New legal arguments in case of McRaney v. NAMB opens SBC to new risk.
The North American Mission Board (NAMB) of the Southern Baptist Convention (SBC) asserts in its legal filings in the Will McRaney case that when McRaney signed a release with the Baptist Convention of Maryland/Delaware that the release applied also to NAMB.
However, this could have several unintended consequences. Does it open the door for ascending liability?
NAMB claims in its court filings that it provides support to the BCMD. As evidence, an affidavit it filed with the federal court details that between fiscal year 2013 and fiscal year 2018, NAMB gave financial support to BCMD total $5,237,886.
Of course, during that same period, BCMD gave to the SBC gifts totaling $18.8 million with $7,181,382 reaching NAMB.
There are also other questions about the affidavit that require scrutiny. The NAMB affidavit appears to imply that money was given to BCMD directly; however, the money NAMB provided to BCMD was its share of a partnership agreement.
If this seems very confusing—that is because it is.
The SBC and state conventions are independent entities. And that is important because independence offers Baptist churches a degree of immunity. For example, unlike hierarchical denominations a sex abuse crime at a local church does not create legal liability for the state convention or the SBC. Instead, the liability is localized.
This is something the SBC celebrates. The Baptist and Reflector profiled James Guenther, an SBC attorney instrumental in defending this arrangement.
According to the B&R, “For 63 years, Guenther has interpreted Southern Baptist polity and structure to state and federal agencies and courts, including the United States Supreme Court. He regularly defends the SBC and state conventions (including Tennessee) in cases brought against them. The cases involve efforts by plaintiffs to hold conventions liable for alleged wrongs which occurred in churches.
“Because Southern Baptists are not hierarchical, and the convention does not control churches, Guenther and his firm have never lost an ascending liability suit. He estimates that he has had approximately 50 of those cases over the years.”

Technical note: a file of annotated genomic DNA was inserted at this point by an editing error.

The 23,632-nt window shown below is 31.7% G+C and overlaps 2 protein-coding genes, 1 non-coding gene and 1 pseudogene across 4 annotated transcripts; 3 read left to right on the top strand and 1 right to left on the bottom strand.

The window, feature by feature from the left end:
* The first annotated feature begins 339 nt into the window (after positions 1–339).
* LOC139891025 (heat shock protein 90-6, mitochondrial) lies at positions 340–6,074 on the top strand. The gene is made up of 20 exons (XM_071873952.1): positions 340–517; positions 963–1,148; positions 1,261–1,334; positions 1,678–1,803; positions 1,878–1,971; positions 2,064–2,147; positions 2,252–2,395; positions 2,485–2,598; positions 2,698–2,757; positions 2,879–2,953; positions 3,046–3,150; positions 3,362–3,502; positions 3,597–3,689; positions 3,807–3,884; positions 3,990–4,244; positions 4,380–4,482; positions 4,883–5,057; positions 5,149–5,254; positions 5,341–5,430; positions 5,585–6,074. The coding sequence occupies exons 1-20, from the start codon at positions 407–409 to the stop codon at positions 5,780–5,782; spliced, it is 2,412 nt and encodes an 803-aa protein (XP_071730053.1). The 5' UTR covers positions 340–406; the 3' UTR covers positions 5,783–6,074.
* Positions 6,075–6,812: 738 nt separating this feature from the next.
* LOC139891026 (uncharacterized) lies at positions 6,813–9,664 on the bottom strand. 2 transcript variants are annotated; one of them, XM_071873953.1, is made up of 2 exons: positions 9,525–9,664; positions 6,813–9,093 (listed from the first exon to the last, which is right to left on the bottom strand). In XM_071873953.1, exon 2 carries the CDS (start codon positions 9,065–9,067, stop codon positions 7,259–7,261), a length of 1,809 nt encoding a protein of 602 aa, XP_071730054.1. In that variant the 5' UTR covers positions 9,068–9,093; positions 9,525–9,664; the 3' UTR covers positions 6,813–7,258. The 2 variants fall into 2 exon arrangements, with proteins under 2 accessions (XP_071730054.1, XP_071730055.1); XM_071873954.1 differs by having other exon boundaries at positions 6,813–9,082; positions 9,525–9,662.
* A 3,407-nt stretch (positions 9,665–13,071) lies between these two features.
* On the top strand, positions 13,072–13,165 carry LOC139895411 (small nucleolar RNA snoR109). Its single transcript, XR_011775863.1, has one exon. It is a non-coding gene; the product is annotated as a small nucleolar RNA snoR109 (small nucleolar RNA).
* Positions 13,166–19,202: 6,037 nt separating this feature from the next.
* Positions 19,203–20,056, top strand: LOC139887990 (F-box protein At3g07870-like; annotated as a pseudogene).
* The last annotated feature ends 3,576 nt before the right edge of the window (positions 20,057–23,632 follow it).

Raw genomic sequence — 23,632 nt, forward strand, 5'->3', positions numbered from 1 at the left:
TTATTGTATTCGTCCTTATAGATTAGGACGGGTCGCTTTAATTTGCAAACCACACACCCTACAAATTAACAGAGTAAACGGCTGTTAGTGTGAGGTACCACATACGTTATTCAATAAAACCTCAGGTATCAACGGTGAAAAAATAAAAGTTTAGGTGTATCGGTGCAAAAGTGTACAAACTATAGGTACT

Now, Guenther is mentioned in the article as contributing to a 1984 book on Ascending Liability in Religious and Other Nonprofit Organizations. The book warns that liability can be ascending, descending and even lateral.
In a footnote on page 3 of the book it states, “Both descending and lateral liability may arise when related organizations are viewed as part of a larger and indivisible enterprise.”
This should make state conventions take a deep breath. If NAMB were to make a case that there is linkage between NAMB and the state conventions, then what is to stop claims against NAMB finding their way into claims against the state conventions?
Or, to put it another way, perhaps the state conventions might become liable for Kevin Ezell’s bad conduct. How would that suit the state conventions?
Oh, and there is more from the B&R article. Guenther issues a warning to the SBC.
“We have got to always be diligent that we practice what we preach, and conventions need to take care to respect what the Baptist Faith and Message says about local church autonomy,” Guenther told the B&R.
One might expand that warning to include all SBC entities along with local associations and state conventions.
Some SBC and state Baptist leaders seem more concerned about their personal and ministry comfort than standing for righteousness. Too many are trusting the CP instead of trusting God. The silence of the SBC Executive Committee and the vast majority of State Baptist Convention Executive Directors is deafening.
NAMB’s legal theories in the Will McRaney case present serious dangers for the Southern Baptist Convention. It threatens the national denomination and even state conventions with new liabilities that were previously localized.
What Southern Baptists must ask themselves, if there is ascending release, then why is there not also ascending liability? If these are all supporting organizations, then why is there not ascending and even descending liability?
The SBC would not have to consider these issues were it not for Kevin Ezell. Ezell and NAMB are expending a significant amount of legal effort to avoid responsibility for their actions. They failed at the Fifth Circuit Court of Appeals and the Supreme Court—and that was good for the SBC.
Will they fail this time?
Southern Baptists who prize autonomy should hope so.